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High Temperature Superconductors (HTS) for Energy Applications. Woodhead Publishing Series in Energy

  • ID: 2719703
  • Book
  • December 2011
  • Elsevier Science and Technology

High temperature superconductors (HTS) offer many advantages through their application in electrical systems, including high efficiency performance and high throughput with low-electrical losses. While cryogenic cooling and precision materials manufacture is required to achieve this goal, cost reductions without significant performance loss are being achieved through the advanced design and development of HTS wires, cables and magnets, along with improvements in manufacturing methods. This book explores the fundamental principles, design and development of HTS materials and their practical applications in energy systems.

Part one describes the fundamental science, engineering and development of particular HTS components such as wires and tapes, cables, coils and magnets and discusses the cryogenics and electromagnetic modelling of HTS systems and materials. Part two reviews the types of energy applications that HTS materials are used in, including fault current limiters, power cables and energy storage, as well as their application in rotating machinery for improved electrical efficiencies, and in fusion technologies and accelerator systems where HTS magnets are becoming essential enabling technologies.

With its distinguished editor and international team of expert contributors, High temperature superconductors (HTS) for energy applications is an invaluable reference tool for anyone involved or interested in HTS materials and their application in energy systems, including materials scientists and electrical engineers, energy consultants, HTS materials manufacturers and designers, and researchers and academics in this field.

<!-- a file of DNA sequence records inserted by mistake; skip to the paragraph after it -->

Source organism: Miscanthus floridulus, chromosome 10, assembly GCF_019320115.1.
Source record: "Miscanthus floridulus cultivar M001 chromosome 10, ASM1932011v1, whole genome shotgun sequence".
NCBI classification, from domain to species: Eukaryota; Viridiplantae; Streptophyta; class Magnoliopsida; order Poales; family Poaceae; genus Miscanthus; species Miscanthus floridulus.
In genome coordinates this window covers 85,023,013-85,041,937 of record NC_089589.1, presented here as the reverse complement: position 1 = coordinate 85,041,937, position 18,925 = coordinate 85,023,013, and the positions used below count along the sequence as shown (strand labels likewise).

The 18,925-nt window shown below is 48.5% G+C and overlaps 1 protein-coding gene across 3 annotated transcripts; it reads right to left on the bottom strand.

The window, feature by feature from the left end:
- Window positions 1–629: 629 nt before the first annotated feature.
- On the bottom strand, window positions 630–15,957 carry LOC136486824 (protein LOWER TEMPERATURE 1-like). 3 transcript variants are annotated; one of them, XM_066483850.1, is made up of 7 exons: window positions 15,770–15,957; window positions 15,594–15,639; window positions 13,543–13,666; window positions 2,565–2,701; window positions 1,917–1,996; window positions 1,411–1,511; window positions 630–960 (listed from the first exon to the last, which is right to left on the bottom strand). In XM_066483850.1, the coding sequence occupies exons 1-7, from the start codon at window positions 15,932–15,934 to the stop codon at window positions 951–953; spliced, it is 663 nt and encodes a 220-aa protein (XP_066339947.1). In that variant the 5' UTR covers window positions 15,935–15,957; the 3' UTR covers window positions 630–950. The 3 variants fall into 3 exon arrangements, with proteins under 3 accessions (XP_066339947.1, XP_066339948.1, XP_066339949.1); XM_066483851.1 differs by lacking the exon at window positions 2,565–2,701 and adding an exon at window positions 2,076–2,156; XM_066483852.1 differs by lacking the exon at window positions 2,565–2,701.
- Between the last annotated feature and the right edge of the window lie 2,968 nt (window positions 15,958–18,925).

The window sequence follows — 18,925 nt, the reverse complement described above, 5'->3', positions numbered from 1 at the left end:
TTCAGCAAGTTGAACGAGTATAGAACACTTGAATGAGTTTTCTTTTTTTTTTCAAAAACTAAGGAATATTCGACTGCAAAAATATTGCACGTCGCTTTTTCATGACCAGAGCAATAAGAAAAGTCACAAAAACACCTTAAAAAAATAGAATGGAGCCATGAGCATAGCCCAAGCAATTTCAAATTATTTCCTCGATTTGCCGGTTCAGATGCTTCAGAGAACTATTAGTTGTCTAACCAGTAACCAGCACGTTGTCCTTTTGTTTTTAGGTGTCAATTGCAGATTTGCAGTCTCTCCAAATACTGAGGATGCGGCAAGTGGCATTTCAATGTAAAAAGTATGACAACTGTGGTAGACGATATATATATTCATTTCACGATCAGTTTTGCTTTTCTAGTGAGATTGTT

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Woodhead Publishing Series in Energy



Part I: Fundamental science and engineering of high temperature superconductor (HTS) materials and components

Chapter 1: Fundamental issues in high temperature superconductor (HTS) materials science and engineering


1.1 Introduction

1.2 Fundamental superconductor physics

1.3 Types, properties and performance of HTS materials

1.4 Manufacturing methods for HTS materials

1.5 Challenges and future trends

1.6 Conclusions

Chapter 2: High temperature superconductor (HTS) wires and tapes


2.1 Introduction

2.2 Challenges with high temperature superconductor (HTS) wires and tapes

2.3 Manufacturing scale-up of 2G HTS tapes and prototype devices

2.4 Future of HTS wires and tapes and current research focus

2.5 Conclusions

Chapter 3: High temperature superconductor (HTS) cables


3.1 Introduction

3.2 Short survey on properties and availability of technical long length high temperature superconductors (HTS)

3.3 Basic requirements for cables for different applications

3.4 HTS cable configurations

3.5 Future trends and challenges

3.6 Conclusions

Chapter 4: Bulk high temperature superconductor (HTS) materials


4.1 Introduction

4.2 Design of bulk high temperature superconductor (HTS) materials

4.3 Development and application of bulk HTS materials

4.4 Challenges and future trends